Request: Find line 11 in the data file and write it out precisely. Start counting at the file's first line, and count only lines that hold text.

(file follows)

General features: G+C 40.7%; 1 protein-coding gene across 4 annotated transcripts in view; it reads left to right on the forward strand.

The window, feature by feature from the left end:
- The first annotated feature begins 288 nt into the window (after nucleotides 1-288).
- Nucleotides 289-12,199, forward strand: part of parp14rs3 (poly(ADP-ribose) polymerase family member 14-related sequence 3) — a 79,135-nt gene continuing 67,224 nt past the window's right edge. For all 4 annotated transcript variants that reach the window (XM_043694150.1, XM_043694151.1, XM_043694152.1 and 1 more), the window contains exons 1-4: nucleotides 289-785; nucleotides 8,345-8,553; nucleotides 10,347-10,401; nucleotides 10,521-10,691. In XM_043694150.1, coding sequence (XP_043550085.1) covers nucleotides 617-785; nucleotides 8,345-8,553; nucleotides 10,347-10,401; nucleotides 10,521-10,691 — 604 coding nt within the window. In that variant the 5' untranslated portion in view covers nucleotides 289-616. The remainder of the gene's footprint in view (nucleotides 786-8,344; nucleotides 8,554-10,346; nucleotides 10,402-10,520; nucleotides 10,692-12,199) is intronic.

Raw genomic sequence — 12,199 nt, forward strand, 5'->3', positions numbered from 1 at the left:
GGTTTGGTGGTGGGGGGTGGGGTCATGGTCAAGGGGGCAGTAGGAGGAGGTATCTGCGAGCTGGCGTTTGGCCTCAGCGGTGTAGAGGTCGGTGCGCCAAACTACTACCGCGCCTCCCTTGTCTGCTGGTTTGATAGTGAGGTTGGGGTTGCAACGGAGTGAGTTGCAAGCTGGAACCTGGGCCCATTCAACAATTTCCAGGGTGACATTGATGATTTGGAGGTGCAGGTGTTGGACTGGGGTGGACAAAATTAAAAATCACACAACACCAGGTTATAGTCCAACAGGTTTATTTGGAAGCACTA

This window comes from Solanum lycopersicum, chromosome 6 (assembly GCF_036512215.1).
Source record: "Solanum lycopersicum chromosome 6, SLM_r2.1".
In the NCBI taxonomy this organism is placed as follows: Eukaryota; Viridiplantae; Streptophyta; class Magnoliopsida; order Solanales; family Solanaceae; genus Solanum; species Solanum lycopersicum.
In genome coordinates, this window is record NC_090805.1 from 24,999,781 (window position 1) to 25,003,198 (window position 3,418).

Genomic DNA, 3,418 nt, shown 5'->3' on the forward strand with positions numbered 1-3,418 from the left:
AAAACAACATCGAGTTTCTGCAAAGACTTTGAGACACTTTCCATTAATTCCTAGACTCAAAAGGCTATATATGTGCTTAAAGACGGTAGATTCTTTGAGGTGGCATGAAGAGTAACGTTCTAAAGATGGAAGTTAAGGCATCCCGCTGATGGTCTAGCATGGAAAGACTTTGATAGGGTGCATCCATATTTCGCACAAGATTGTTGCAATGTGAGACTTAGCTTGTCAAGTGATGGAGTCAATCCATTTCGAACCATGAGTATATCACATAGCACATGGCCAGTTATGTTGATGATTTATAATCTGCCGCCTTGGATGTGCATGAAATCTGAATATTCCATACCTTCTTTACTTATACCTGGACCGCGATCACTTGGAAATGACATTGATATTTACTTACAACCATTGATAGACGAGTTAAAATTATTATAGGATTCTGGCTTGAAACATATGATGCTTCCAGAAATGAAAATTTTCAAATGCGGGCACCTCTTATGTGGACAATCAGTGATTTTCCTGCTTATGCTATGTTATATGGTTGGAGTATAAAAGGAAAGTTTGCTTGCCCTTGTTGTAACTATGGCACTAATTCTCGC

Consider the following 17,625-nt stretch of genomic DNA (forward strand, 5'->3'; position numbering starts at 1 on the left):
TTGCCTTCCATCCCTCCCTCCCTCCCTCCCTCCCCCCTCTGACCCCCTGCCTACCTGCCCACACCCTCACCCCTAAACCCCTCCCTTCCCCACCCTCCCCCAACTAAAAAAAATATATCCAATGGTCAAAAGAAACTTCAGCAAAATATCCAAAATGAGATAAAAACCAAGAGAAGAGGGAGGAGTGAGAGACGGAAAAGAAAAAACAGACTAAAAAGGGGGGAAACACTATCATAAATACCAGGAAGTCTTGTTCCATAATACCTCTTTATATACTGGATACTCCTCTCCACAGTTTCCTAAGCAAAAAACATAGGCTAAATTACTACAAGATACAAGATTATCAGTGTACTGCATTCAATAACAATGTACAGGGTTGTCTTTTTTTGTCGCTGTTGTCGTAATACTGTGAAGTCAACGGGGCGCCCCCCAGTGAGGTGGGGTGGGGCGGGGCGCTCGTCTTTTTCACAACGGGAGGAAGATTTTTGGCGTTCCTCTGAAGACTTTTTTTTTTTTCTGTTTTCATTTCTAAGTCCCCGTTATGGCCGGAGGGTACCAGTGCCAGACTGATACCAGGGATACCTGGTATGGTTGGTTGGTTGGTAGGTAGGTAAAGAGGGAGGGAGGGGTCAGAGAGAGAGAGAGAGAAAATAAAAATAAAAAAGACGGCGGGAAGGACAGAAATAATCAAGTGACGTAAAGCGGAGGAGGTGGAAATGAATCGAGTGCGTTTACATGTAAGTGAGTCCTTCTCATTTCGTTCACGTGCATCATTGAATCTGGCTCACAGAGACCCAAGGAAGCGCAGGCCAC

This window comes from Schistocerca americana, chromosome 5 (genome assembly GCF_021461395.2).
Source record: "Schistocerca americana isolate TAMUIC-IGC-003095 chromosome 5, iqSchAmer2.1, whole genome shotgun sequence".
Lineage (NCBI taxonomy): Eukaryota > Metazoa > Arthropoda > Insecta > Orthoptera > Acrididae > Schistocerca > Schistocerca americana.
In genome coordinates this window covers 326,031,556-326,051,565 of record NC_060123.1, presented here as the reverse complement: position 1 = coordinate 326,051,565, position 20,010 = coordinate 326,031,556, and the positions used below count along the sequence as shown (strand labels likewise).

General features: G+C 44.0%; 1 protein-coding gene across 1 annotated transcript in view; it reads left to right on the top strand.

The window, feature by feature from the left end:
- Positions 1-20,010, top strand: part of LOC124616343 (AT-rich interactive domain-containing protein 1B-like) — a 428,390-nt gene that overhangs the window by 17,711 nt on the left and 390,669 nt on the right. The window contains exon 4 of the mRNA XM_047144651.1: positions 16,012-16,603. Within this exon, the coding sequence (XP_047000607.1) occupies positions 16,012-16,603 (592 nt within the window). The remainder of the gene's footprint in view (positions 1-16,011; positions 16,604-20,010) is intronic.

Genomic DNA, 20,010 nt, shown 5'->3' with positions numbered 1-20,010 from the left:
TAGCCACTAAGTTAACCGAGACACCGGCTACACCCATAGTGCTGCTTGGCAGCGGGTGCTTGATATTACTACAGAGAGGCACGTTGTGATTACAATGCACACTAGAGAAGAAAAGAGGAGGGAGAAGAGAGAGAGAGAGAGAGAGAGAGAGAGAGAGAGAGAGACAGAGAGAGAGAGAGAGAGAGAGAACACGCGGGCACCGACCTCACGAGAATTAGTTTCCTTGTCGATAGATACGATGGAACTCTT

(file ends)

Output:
Genomic DNA, 3,418 nt, shown 5'->3' on the forward strand with positions numbered 1-3,418 from the left: